Fortunately, Heyer's mom, Susan Bro, who has been a rock in the midst of her unbearable pain, isn't waiting by the phone.

“I’m not talking to the president now; I’m sorry,” Bro said during a Friday interview.

She had been so preoccupied with planning her daughter's funeral and setting up a foundation that she hadn't watched Trump's Tuesday disgrace until Thursday. So much the better. Amid his descent, Bro has provided a beacon of light throughout this episode—exemplifying the best in humanity and honoring her daughter by raising up the cause she stood for.

“They tried to kill my child to shut her up. Well, guess what — you just magnified her,” she declared at her daughter's memorial service Wednesday. "I'd rather have my child, but by golly, if I gotta give her up, we're gonna make it count," she added before walking off stage to a standing ovation.

Bro's call to action was matched by the swift response of CEOs who revealed Trump as the charlatan he is when they fled his two major business councils. But that was just the beginning. By week's end, his arts commission and infrastructure council would also be dissolved while nonprofits started dropping like flies from using his Mar-a-Lago resort for their galas.

But no Trump calamity would be complete without a staff casualty, preferably on Friday. This week it was Steve Bannon's turn to take the baton from Trump's expat relay team: Reince Priebus, Anthony Scaramucci, and Sean Spicer (Michael Flynn’s barely a ghost of a memory by now).

Bannon, who once bragged that his website Breitbart was “the platform” of the alt-right, was a convenient scapegoat for Trump. He's a combative white nationalist enthusiast who managed to make scores more enemies than friends in six short months at the White House. But like all those who got the boot before him, his exit won't make a lick of difference in the amount of vile incompetence that spews from Trump's White House. That’s coming straight from the top.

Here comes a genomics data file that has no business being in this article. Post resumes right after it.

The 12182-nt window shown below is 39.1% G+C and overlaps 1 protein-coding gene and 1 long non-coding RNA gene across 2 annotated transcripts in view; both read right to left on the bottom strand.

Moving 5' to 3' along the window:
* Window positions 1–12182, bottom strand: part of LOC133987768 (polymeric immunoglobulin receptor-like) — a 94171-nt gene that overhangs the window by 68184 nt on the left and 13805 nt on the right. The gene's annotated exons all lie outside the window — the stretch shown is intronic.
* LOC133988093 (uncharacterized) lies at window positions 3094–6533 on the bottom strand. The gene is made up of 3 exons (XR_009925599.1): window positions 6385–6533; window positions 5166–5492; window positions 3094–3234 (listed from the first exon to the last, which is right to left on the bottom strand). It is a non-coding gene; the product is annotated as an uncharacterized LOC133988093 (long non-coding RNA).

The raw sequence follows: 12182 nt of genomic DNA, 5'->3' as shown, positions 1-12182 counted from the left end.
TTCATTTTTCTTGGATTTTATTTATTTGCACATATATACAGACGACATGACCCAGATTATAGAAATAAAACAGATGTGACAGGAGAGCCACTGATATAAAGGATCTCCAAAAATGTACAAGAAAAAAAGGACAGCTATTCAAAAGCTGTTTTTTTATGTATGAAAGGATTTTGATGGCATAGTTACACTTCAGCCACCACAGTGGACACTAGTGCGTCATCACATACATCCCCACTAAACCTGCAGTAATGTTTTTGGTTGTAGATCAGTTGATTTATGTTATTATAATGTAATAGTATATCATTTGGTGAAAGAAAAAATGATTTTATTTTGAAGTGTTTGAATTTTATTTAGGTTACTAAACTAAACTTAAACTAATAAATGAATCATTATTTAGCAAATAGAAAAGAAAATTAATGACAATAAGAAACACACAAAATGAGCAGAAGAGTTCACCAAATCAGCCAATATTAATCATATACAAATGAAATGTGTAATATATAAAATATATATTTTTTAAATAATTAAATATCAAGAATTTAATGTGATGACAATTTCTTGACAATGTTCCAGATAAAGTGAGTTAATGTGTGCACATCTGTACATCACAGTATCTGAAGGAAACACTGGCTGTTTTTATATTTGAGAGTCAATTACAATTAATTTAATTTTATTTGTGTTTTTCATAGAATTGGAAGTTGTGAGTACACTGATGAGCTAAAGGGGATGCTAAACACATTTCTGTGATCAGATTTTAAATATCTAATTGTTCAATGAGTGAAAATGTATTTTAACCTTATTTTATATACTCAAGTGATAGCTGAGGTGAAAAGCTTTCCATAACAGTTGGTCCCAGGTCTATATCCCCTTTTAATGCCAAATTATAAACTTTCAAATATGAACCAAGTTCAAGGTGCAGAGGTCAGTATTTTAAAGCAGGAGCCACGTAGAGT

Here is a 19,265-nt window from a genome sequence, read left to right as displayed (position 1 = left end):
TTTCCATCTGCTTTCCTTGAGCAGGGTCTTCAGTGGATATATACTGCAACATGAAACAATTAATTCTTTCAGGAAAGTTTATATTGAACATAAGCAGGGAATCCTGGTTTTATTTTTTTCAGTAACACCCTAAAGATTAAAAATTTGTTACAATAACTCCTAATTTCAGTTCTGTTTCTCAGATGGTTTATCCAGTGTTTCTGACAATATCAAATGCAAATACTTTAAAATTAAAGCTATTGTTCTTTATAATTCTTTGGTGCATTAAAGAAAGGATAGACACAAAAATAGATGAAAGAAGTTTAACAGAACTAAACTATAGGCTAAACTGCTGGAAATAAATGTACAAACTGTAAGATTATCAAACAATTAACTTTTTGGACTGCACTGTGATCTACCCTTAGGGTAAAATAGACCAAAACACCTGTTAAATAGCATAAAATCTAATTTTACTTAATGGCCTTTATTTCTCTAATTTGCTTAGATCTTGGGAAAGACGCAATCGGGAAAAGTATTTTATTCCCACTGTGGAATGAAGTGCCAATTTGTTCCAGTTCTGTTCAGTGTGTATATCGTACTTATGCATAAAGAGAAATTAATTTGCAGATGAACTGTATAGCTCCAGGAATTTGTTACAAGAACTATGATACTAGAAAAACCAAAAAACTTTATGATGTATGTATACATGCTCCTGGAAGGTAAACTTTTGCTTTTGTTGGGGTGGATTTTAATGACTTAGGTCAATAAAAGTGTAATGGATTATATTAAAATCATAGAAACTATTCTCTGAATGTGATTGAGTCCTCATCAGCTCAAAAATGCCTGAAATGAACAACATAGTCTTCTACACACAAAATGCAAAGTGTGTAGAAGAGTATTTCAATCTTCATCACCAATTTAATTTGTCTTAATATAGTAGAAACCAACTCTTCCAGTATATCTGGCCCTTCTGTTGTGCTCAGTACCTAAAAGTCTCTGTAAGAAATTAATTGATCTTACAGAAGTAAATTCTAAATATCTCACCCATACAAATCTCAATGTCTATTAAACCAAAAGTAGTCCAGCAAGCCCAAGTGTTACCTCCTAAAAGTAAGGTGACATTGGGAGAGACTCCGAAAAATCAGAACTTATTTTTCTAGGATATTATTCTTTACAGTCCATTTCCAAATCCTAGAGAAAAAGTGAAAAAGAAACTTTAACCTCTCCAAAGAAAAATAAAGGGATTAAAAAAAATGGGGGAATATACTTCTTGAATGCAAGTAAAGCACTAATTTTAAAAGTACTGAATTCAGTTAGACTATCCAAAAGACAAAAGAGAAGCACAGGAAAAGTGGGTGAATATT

Where Bannon’s ouster will most certainly make a difference, however, is outside the walls of the White House. Upon hearing the news, Breitbart Editor At Large Joel Pollak tweeted one word: #WAR.

By Friday evening, Bannon was safely reinstalled as executive chairman of Breitbart and bragging, "I've got my hands back on my weapons.”

“The Trump presidency that we fought for, and won, is over,” Bannon said Friday, shortly after confirming his departure. “We still have a huge movement, and we will make something of this Trump presidency. But that presidency is over."

The GOP civil war has arrived, folks. Of all the ousted Trump alums, Bannon will have the greatest impact of anyone from the outside. His troops will make war on whoever betrays his white nationalist goals and readership, whether it's Hill Republicans or Trump's White House.

At the same time, Congressional Republicans are finally, finally, starting to show at least glimpses of defiance—of course, not serial sycophants Paul Ryan or Mitch McConnell. But when Sen. Bob Corker, chair of the Foreign Relations Committee, charges that Trump hasn't shown either the "stability" or the "competence" to run the country, that's a potential game changer. That sentiment is growing, according legendary journalist Carl Bernstein.

As Sen. Corker noted, Trump "has not demonstrated that he understands the character of this nation." No Congressional Republican has spoken truer words than those in the last six months.

The turning point has come, all right. Trump has pledged his allegiances, and now we'll find out who the real patriots are.